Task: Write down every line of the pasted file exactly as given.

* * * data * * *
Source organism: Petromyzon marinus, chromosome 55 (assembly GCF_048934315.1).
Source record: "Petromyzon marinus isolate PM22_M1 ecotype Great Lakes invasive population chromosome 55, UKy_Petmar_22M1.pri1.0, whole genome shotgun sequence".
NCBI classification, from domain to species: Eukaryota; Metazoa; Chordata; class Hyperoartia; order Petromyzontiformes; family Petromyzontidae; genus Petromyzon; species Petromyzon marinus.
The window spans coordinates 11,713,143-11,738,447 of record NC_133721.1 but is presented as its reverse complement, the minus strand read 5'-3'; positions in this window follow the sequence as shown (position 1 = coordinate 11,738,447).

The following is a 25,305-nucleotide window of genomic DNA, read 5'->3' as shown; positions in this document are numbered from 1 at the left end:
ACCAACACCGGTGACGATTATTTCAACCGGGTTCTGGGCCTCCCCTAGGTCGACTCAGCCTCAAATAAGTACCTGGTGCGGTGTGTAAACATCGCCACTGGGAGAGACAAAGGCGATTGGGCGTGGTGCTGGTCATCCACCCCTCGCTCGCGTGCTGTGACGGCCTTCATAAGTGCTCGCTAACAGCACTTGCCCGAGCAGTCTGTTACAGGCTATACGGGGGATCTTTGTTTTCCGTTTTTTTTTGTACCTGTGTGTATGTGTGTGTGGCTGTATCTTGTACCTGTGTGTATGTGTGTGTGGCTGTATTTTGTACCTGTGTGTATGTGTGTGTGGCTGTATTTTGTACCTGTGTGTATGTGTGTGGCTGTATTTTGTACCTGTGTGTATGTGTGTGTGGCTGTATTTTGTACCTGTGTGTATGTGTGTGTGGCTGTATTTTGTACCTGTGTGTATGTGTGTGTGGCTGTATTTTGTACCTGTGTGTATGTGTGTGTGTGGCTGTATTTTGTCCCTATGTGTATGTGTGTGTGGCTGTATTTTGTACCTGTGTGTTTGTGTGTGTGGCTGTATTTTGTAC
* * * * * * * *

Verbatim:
Source organism: Petromyzon marinus, chromosome 55 (assembly GCF_048934315.1).
Source record: "Petromyzon marinus isolate PM22_M1 ecotype Great Lakes invasive population chromosome 55, UKy_Petmar_22M1.pri1.0, whole genome shotgun sequence".
NCBI classification, from domain to species: Eukaryota; Metazoa; Chordata; class Hyperoartia; order Petromyzontiformes; family Petromyzontidae; genus Petromyzon; species Petromyzon marinus.
The window spans coordinates 11,713,143-11,738,447 of record NC_133721.1 but is presented as its reverse complement, the minus strand read 5'-3'; positions in this window follow the sequence as shown (position 1 = coordinate 11,738,447).

The following is a 25,305-nucleotide window of genomic DNA, read 5'->3' as shown; positions in this document are numbered from 1 at the left end:
ACCAACACCGGTGACGATTATTTCAACCGGGTTCTGGGCCTCCCCTAGGTCGACTCAGCCTCAAATAAGTACCTGGTGCGGTGTGTAAACATCGCCACTGGGAGAGACAAAGGCGATTGGGCGTGGTGCTGGTCATCCACCCCTCGCTCGCGTGCTGTGACGGCCTTCATAAGTGCTCGCTAACAGCACTTGCCCGAGCAGTCTGTTACAGGCTATACGGGGGATCTTTGTTTTCCGTTTTTTTTTGTACCTGTGTGTATGTGTGTGTGGCTGTATCTTGTACCTGTGTGTATGTGTGTGTGGCTGTATTTTGTACCTGTGTGTATGTGTGTGTGGCTGTATTTTGTACCTGTGTGTATGTGTGTGGCTGTATTTTGTACCTGTGTGTATGTGTGTGTGGCTGTATTTTGTACCTGTGTGTATGTGTGTGTGGCTGTATTTTGTACCTGTGTGTATGTGTGTGTGGCTGTATTTTGTACCTGTGTGTATGTGTGTGTGTGGCTGTATTTTGTCCCTATGTGTATGTGTGTGTGGCTGTATTTTGTACCTGTGTGTTTGTGTGTGTGGCTGTATTTTGTAC